Getting a handle on headache


It can start as a dull ache – barely noticeable – but by the end of the day you’re clutching your forehead in pain. Most of the time, headaches are a nuisance and nothing to worry about. If headaches disrupt your life on a regular basis, however, they should be discussed with a physician.

Neurologist Kevin Brown, DO, sees many patients with headaches at Hennepin County Medical Center’s Chaska Neurology and Specialty Clinic. “You should consult a physician if you suffer from persistent headaches that disrupt your daily function or are associated with headache “red flags,” he says.

You should be concerned if:
• You are over 50 years of age when headaches start.
• There is a significant change in characteristics compared to prior headaches.
• Your headache is always on one side.
• You experience a new “worst” headache.

Many Varieties of Headaches
Headaches can come and go with no warning and no clear cause. Other times, they can be a symptom of another disease or condition. Knowing the symptoms of different types of headaches can help you get the appropriate treatment.

Tension headache. Your headache might be due to tension if the pain is dull and achy. Tension headaches are also usually accompanied by a sore neck and can often be treated with over-the-counter pain medications.
Migraine. A migraine is characterized by throbbing, severe pain that lasts from four to 72 hours. The pain can also be accompanied by nausea, vomiting, and sensitivity to light and sound. If you feel the symptoms of a migraine coming on, rest in a quiet, dark room. A hot or cold compress on the forehead can help, as can trying to sleep. If home remedies don’t work, talk to your physician about other non-drug therapies or prescription medications.
Chronic headache. If you experience headaches more than 14 days of a month, you might have chronic headaches. They can feel moderate to severe, and they may be a sign of an underlying condition. If you experience headaches frequently, check with your doctor to see if headaches are signaling another health condition.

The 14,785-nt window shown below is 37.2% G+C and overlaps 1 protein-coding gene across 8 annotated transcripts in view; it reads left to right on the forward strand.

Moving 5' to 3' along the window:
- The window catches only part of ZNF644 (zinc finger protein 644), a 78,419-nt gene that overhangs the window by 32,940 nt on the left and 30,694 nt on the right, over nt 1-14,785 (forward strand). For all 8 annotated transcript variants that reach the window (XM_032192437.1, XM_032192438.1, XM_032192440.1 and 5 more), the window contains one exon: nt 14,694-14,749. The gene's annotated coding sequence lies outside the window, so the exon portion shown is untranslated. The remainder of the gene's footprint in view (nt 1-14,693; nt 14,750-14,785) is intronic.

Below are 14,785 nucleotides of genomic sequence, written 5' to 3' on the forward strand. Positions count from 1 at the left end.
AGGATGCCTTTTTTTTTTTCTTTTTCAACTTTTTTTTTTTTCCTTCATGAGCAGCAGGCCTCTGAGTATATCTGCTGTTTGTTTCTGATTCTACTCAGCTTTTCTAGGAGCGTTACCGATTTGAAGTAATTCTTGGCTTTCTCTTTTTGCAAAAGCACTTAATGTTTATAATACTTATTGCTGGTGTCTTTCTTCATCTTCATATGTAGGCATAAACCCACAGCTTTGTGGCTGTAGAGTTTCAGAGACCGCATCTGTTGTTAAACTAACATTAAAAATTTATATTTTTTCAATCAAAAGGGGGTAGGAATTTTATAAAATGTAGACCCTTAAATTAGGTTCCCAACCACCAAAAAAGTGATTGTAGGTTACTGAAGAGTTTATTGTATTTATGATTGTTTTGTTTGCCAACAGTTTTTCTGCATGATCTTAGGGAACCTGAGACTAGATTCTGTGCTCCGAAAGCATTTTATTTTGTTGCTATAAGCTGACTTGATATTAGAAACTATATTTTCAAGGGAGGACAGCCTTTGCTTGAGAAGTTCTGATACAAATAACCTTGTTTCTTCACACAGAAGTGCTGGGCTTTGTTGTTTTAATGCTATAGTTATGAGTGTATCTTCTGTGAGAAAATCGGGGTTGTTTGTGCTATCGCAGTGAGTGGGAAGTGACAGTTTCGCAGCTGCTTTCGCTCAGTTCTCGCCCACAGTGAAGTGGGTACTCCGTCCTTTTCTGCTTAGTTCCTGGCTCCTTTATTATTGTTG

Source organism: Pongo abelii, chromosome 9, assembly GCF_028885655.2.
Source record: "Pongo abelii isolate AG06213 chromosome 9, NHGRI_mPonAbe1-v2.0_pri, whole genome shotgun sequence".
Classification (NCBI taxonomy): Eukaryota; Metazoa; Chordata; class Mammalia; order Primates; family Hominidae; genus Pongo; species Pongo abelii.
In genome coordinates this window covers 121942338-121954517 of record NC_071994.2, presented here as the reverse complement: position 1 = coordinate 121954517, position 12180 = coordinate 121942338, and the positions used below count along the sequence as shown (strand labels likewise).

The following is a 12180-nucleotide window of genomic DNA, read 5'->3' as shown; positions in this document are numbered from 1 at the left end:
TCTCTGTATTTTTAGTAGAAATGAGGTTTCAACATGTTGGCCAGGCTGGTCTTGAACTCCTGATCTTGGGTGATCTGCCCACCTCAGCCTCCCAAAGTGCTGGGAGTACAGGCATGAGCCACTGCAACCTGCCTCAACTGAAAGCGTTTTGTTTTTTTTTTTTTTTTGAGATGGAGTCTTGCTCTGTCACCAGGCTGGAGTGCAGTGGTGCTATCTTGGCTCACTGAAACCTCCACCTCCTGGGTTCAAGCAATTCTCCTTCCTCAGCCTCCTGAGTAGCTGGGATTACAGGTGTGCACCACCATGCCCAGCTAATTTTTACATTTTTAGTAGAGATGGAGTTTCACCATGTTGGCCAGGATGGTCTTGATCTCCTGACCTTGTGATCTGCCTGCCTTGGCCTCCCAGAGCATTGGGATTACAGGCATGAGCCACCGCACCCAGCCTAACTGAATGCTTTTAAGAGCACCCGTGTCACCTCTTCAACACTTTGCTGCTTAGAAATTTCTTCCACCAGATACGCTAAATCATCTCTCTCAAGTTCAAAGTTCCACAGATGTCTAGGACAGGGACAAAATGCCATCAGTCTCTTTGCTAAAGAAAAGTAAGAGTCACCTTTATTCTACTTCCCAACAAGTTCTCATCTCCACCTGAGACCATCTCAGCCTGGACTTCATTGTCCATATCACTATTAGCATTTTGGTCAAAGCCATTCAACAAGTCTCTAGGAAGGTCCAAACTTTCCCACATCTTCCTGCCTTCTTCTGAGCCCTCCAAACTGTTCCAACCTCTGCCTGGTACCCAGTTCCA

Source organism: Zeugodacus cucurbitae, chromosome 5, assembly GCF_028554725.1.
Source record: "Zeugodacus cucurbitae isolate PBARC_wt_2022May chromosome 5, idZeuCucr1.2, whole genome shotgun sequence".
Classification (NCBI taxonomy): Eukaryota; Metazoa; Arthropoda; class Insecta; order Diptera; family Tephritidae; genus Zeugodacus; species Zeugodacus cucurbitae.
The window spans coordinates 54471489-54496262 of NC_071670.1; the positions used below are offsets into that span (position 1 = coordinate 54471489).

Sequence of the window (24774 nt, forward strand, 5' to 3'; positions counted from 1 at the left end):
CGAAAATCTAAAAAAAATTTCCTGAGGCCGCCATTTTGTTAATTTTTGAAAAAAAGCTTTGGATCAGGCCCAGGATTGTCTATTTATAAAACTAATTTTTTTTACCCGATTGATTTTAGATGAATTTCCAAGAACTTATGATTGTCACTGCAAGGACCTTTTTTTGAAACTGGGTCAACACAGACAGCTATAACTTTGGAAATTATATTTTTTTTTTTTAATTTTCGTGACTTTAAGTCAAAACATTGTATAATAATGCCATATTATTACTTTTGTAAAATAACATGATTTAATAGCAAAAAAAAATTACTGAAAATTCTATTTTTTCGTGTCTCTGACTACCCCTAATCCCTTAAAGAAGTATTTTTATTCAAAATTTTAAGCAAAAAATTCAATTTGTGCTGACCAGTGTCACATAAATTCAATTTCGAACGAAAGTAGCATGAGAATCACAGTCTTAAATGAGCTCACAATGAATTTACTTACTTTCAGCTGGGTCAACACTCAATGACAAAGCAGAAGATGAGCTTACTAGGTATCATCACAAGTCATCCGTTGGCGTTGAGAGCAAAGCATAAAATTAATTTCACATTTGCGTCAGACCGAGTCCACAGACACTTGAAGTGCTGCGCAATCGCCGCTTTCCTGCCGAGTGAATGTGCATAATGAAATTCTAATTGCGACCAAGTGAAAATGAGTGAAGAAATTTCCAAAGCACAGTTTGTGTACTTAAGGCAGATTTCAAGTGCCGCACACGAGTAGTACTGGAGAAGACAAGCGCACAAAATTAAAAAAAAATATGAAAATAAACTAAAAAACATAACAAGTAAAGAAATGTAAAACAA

Rebound headache. Unfortunately, sometimes what helps headaches can make them worse. If you take pain medication for headaches often, and the headache returns, you might be experiencing a rebound headache. The only way to stop the cycle of rebound headaches is to discontinue the use of that particular medication.
Cluster headache. A cluster headache is a rare condition that affects less than 1% of adults. It is characterized by a sharp, severe pain that is often only on one side of the head. It is very painful, but lasts a short time – about 45 to 90 minutes. If you have cluster headaches, a doctor may prescribe preventive medicines.

Easing the pain
Headaches don’t have to ruin your day or quality of life. Talk to your health care provider about the treatment options that may be right for you. Dr. Brown recommends an initial evaluation to determine if you suffer from a primary or secondary headache disorder. The first major step on the road to recovery is a thorough evaluation to establish the correct diagnosis. Treatment varies based on headache subtype and most headache pain can be relieved.

When a Headache Is an Emergency
If you have a headache that feels different from other headaches you’ve had, you should err on the side of caution and seek emergency care. And if you have head pain after an injury, call 911 immediately.

A headache can be a sign of a serious condition if you experience:
• Sudden and severe pain
• Fever
• Stiff neck
• Rash
• Confusion or difficulty speaking
• Double vision
• Numbness or weakness
• Seizure

To schedule an appointment with Dr. Brown at the Neurology and Specialty Clinic in Chaska call 612.873.6963.